I caught him red-handed, or peanut-butter-and-jelly-handed to be exact. I’d walked out for a brief moment to put something away and returned to find him pushing his plate under the kitchen island.

“I will not raise picky eaters,” I’d always said. That was before I met my match in toddlers. We’d started out so well—I’d ground my own millet for rice cereal and pureed the whole produce department. As soon as we moved into finger foods, though, my kids became perniciously picky. Thus began our many meal-time standoffs.

That day, the stalemate was over a tiny triangle of the all-American toddler food, PB&J. I mean, I wasn’t requiring him to eat asparagus or sushi, just eat an inordinately small portion of the easiest kid food in history. But he wasn’t having it.

Caught in the Act

When I walked into the kitchen and caught him in the act, I wept. While some of the emotion could’ve been chalked up to exhaustion, for the most part the tears flowed because I had a profound moment with the Lord.

There he was, in the midst of his rebellion and deceit, and here I was, brokenhearted as I saw the propensity of his little heart toward sin. I wasn’t even so much mad as I was saddened by the breach in our trust—that a silly untouched PB&J triangle had led my son to deceive me.

So right there, in the midst of his disappearing sandwich act, I gently called his name with tears rolling down my cheeks. I embraced him tightly and told him I loved him. Consequences were coming, yes, but in that moment I was overcome with affection.

Called in the Act

My son was caught in the act, but even more so he was called in the act. An old memory verse suddenly took on new meaning: “For while we were still helpless, at the right time, Christ died for the ungodly” (Rom. 5:6).

God has a knack for calling people in the act of eagerly running and scrambling to deceive him. It seems to be his M.O.

“Now Saul, still breathing threats and murder against the disciples of the Lord” (Acts 9:1) is the verse that sets the stage for Paul’s dramatic conversion on the road to Damascus. Saul was executing a murderous plot against the true people of God when the Lord spoke his name, launching a relationship that would change the course of his life. Called in the act.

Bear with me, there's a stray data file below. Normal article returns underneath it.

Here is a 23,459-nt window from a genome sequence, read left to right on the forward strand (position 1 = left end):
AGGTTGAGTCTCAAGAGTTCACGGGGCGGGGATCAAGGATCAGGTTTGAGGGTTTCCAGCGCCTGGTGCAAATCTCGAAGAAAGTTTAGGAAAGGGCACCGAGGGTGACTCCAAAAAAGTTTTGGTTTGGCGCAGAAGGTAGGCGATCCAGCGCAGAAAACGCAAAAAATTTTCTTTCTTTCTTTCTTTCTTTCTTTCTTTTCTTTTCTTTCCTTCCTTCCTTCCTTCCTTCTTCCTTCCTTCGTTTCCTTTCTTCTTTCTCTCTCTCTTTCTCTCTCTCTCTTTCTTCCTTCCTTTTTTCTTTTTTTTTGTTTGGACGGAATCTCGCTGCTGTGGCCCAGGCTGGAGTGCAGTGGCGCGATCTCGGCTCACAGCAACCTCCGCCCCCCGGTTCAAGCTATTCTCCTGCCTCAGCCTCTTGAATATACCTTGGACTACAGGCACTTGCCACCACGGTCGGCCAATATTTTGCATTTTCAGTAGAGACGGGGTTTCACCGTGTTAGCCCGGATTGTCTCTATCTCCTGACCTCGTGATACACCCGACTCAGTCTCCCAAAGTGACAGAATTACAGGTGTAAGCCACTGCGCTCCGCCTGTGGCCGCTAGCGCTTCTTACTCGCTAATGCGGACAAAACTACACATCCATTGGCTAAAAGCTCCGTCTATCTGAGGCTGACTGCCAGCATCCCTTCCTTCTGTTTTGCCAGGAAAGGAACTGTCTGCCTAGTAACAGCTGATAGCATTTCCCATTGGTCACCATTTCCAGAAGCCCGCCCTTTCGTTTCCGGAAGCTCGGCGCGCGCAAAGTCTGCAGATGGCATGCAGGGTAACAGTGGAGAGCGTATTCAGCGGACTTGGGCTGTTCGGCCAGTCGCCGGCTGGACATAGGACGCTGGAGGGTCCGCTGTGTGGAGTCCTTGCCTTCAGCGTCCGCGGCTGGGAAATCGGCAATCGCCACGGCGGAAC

Likewise, the Jewish traitor Levi was extorting God’s people when it happened: “As Jesus passed by he saw Levi the son of Alphaeus sitting in the tax booth, and said to him, ‘Follow me’” (Mark 2:14). Called in the act.

Jacob, the patron saint of deceivers, was on the run from a wronged father and brother when he encountered the Lord in Genesis 28. Called in the act.

The list goes on and on.

Called to Growth

Calling sinners in the act isn’t just God’s M.O. for initiating relationship with those he loves; it’s also the way he often works in sanctifying them.

Peter, in the act of betraying his rabbi and Lord, was exposed. Yet his betrayal wasn’t met with shame and a pointed finger, but a fish breakfast with a forgiving Lord who summoned him to shepherd God’s flock (John 21:9–17).

David, the great king of God’s people, was caught in the act multiple times—first in adultery and a premeditated murder plot, then in his haste to take a self-glorifying census. Both times, when caught in the act, David was also called in the act—called into a deeper knowledge of sin and God’s forgiveness (Pss. 32; 51; cf. 2 Sam. 12).

Called to Calvary

When I caught my stubborn little fella jelly-handed, I learned something that deeply affected me.

Whether we’re caught looking at something we shouldn’t see, spending when we should be saving or giving, talking about someone when we should be talking to them, or in a myriad of other evil webs we weave, one fact remains. Whenever we’re caught in the act, there’s also an opportunity to be called in the act—called by our name, called to the cross, called to deeper distrust of our hidden sins, called to more intimate knowledge of the Father’s forgiving grace.